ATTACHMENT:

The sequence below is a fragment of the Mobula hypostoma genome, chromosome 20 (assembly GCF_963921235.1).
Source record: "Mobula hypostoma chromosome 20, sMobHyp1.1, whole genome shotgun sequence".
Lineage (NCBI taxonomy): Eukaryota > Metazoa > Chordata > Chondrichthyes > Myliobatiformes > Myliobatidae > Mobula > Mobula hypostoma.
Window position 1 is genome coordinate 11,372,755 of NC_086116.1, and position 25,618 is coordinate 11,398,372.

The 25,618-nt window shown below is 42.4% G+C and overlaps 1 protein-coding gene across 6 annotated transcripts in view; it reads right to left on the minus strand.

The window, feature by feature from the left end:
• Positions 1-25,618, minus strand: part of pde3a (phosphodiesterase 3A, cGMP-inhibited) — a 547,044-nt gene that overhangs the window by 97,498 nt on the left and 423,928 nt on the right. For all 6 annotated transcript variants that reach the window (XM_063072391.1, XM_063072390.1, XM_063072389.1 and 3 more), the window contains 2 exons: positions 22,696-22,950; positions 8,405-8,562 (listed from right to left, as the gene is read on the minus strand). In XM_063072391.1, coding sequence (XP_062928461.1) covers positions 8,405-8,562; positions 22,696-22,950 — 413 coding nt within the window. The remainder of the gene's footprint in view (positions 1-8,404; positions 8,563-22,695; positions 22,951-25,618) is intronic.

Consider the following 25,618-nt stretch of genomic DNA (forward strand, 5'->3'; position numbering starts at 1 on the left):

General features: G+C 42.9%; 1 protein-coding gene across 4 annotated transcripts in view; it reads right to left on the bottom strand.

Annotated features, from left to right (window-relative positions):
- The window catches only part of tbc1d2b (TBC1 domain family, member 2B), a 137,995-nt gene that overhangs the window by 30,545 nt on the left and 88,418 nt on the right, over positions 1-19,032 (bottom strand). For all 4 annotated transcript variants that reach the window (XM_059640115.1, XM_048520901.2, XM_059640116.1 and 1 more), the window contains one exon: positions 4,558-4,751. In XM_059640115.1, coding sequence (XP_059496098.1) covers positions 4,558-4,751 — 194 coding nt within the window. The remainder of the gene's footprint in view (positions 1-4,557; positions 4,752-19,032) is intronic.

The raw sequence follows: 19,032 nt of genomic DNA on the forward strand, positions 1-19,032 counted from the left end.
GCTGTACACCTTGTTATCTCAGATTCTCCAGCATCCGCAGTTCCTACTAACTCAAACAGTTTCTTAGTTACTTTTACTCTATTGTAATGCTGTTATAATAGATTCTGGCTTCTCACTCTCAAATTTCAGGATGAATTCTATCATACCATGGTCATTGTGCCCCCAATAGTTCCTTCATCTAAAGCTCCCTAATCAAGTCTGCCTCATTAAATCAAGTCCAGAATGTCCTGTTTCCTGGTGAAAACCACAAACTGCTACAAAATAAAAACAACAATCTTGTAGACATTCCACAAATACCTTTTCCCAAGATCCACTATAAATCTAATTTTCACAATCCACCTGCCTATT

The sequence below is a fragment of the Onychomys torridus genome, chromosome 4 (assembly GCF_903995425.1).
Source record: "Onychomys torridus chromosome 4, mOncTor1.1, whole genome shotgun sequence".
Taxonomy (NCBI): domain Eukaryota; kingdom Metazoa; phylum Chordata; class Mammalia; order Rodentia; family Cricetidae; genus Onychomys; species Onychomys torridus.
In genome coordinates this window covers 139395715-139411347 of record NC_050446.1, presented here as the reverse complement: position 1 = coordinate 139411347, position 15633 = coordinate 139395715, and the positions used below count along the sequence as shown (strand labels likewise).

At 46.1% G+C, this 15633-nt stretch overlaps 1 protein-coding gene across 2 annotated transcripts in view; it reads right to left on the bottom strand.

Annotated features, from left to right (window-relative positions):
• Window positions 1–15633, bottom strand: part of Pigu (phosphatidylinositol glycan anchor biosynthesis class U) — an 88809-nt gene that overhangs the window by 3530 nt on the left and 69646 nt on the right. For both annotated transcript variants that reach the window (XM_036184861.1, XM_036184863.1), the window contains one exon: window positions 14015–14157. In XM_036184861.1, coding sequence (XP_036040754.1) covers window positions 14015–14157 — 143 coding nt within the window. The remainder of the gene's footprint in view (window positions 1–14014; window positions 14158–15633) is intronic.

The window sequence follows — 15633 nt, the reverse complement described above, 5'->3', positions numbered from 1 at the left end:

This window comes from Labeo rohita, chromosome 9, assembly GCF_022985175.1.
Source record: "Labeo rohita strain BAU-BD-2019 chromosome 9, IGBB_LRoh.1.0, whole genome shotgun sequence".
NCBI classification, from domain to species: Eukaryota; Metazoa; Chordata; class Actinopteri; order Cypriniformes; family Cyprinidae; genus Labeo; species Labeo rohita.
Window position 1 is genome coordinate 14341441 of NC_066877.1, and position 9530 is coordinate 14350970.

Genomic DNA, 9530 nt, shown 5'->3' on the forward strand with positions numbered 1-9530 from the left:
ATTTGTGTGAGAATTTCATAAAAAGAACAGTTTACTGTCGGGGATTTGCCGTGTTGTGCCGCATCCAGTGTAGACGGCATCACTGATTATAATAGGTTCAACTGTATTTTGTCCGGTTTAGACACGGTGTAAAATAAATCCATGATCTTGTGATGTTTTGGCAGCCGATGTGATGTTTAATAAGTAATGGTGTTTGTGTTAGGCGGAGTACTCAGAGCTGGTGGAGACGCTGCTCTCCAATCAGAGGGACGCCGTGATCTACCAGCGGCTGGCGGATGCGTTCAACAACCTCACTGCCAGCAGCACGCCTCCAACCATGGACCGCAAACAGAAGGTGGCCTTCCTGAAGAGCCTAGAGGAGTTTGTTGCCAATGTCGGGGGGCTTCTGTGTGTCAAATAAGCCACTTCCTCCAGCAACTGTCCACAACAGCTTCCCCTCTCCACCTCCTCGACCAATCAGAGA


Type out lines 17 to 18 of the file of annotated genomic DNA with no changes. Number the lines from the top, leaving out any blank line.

In genome coordinates this window covers 139395715-139411347 of record NC_050446.1, presented here as the reverse complement: position 1 = coordinate 139411347, position 15633 = coordinate 139395715, and the positions used below count along the sequence as shown (strand labels likewise).

At 46.1% G+C, this 15633-nt stretch overlaps 1 protein-coding gene across 2 annotated transcripts in view; it reads right to left on the bottom strand.